“So. That’s all you got? A wrecked SUV and a bear? Must be a little anticlimactic for you,” she said. “You calling that bear anticlimactic? Baby, that is a huge frickin’ bear!” There must have been about twenty-five men, they all smelled bad, and they were filing into the bar. Mel sniffed Jack’s shirt. “Whew,” she said. “You smell almost as bad as the bear.” “It’s going to get worse before it gets better,” he said. “Now we’ll have beer, food and cigars. I have to get in there and start serving beer while Preacher and Ricky fire up the barbecue pit.” “I’ll help,” she said, taking his hand. “It was a waste of time, wasn’t it?” “Not in my mind. Our forest is nice and tidy, we’re turning a trailer full of plants over to the sheriff and we got a mean old bear.” “You had fun,” she accused. “Not on purpose,” he said. But his smile was very large. “Is”
“You were right, you know—coming here was completely crazy. It was irrational. To think I’d choose to go to a town where there’s no mall, much less a day spa, and one restaurant that doesn’t have a menu? Please. No medical technology, ambulance service or local police—how is it I thought that would be easier, less stressful? I almost slid off the mountain on my way into town!” “Ah… Mel…” “We don’t even have cable, no cell phone signal most of the time. And there’s not a single person here who can admire my Cole Haan boots which, by the way, are starting to look like crap from traipsing around forests and farms. Did you know that any critical illness or injury has to be airlifted out of here? A person would be crazy to find this relaxing. Renewing.” She laughed. “The state I was in, when I was leaving L.A., I thought I absolutely had to escape all the challenges. It never occurred to me that challenge would be good for me. A completely new challenge.” “Mel…” “When I told Jack I was pregnant, after promising him I had the birth control taken care of, he should have said, ‘I’m outta here, babe.’ But you know what he said? He said, ‘I have to have you and the baby in my life, and if you can’t stay here, I’ll go anywhere.’” She sniffed a little and a tear rolled down her cheek. “When I wake up in the morning, the first thing I do is check to see if there are deer in the yard. Then I wonder what Preacher’s in the mood to fix for dinner. Jack’s usually already gone back to town—he likes splitting logs in the early morning—half the town wakes up to the sound of his ax striking wood. I see him five or ten times through the day and he always looks at me like we’ve been apart for a year. If I have a patient in labor, he stays up all night, just in case I need something. And when there are no patients at night, when he holds me before I fall asleep, bad TV reception is the last thing on my mind. “Am I staying here? I came here because I believed I’d lost everything that mattered, and ended up finding everything I’ve ever wanted in the world. Yeah, Joey. I’m staying. Jack’s here. Besides, I belong here now. I belong to them. They belong to me.” *”
“That woman is my woman, Jack said [...]”
“You okay, baby sis?” Joey asked. “I’m okay. I lost it last night.” She turned her head and looked up at her older sister. “Why didn’t I see that coming? You did.” “The anniversary of deaths has a reputation,” she said. “Even if you don’t remember the exact date—it’ll sneak up on you and knock the wind out of you.” “It sure did,” she said, laying her head back down on Joey’s shoulder. “I knew what day it was. I just didn’t expect such a dramatic event.” Joey stroked Mel’s hair. “You weren’t alone, at least.” “You just wouldn’t have believed it, even if you’d seen it. I was completely out of control, standing in the rain, screaming. I screamed for a long time. He just held me and let me. He kept telling me to let it out. Then he took care of me like you would a stroke victim. Undressed me, got me into dry clothes, gave me a brandy and put me to bed.” “I think Jack must be a very good man…” “Then”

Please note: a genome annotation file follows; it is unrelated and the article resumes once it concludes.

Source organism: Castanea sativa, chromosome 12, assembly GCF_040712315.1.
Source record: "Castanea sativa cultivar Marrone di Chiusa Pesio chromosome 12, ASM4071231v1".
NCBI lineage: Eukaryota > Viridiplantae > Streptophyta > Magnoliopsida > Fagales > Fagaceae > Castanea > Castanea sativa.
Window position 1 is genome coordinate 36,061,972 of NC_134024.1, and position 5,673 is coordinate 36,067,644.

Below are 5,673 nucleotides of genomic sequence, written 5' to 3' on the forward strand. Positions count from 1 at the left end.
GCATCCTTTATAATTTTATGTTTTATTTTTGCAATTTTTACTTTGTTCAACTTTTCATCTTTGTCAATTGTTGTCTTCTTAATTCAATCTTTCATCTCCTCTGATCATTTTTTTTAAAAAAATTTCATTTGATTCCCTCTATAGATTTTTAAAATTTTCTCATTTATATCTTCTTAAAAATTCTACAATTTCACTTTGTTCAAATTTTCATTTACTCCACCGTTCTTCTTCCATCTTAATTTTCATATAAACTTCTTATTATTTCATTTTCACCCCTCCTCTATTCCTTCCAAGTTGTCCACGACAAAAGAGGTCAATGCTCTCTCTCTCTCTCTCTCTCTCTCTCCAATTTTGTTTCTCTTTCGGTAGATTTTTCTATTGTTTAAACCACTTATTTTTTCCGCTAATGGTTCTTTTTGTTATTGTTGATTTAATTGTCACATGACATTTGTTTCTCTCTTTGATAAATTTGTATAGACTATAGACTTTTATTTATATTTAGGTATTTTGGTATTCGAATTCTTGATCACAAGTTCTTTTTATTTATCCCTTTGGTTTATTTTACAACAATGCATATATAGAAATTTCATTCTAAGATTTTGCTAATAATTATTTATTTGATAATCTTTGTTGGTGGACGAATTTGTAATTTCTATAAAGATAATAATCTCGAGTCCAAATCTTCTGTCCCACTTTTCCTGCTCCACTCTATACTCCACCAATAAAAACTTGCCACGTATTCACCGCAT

“Think she’ll stay on awhile?” Preacher quietly asked Jack. Jack was frowning. “I think what she does to a pair of jeans ought to be against the law.” He looked at Preacher. “You okay here? I’m thinking of having a beer in Clear River.” It was code. There was a woman in Clear River. “I’m okay here,” Preacher said. *”
“Maybe in time Mel would join in, share her secrets. For now, though, she just wanted to hear theirs.”
“In these centuries when God,...was forging a Christian church so that it might fulfill the longing of a hungry world, He was at the same time perfecting His first religion, Judaism, so that it might stand as the permanent norm against which to judge all others. Whenever, in the future some new religion strayed too far from the basic precepts of Judaism, God could be assured that it was in error; so in the Galilee, His ancient cauldron of faith, he spent as much time upon the old Jews as He did upon the new Christians.”
“He’d never seen such a look on any human face: such a wilderness of innocent malice. A”
“Yes, alone we are, deeply alone, and always, in store for us, a layer of loneliness even deeper. There is nothing we can do to dispose of that. No, loneliness shouldn’t surprise us, as astonishing to experience as it may be. You can try yourself inside out, but all you are then is inside out and lonely instead of inside in and lonely. My stupid, stupid Merry dear, stupider even that your stupid father, not even blowing up buildings helps. It’s lonely if there are buildings and it’s lonely if there are buildings and it’s lonely if there are no buildings. There is no protest to be lodged against loneliness⎯not all the bombing campaigns in history have made a dent in it. The most lethal of manmade explosives can’t touch it. Stand in awe not of Communism, my idiot child, but of ordinary, everyday loneliness.”
Great. She shook her head. Not only am I having conversations with myself, but now I'm refusing to talk to me. This has got to be the first sign of madness.”
“shot at. All I did at Wotje was lose control”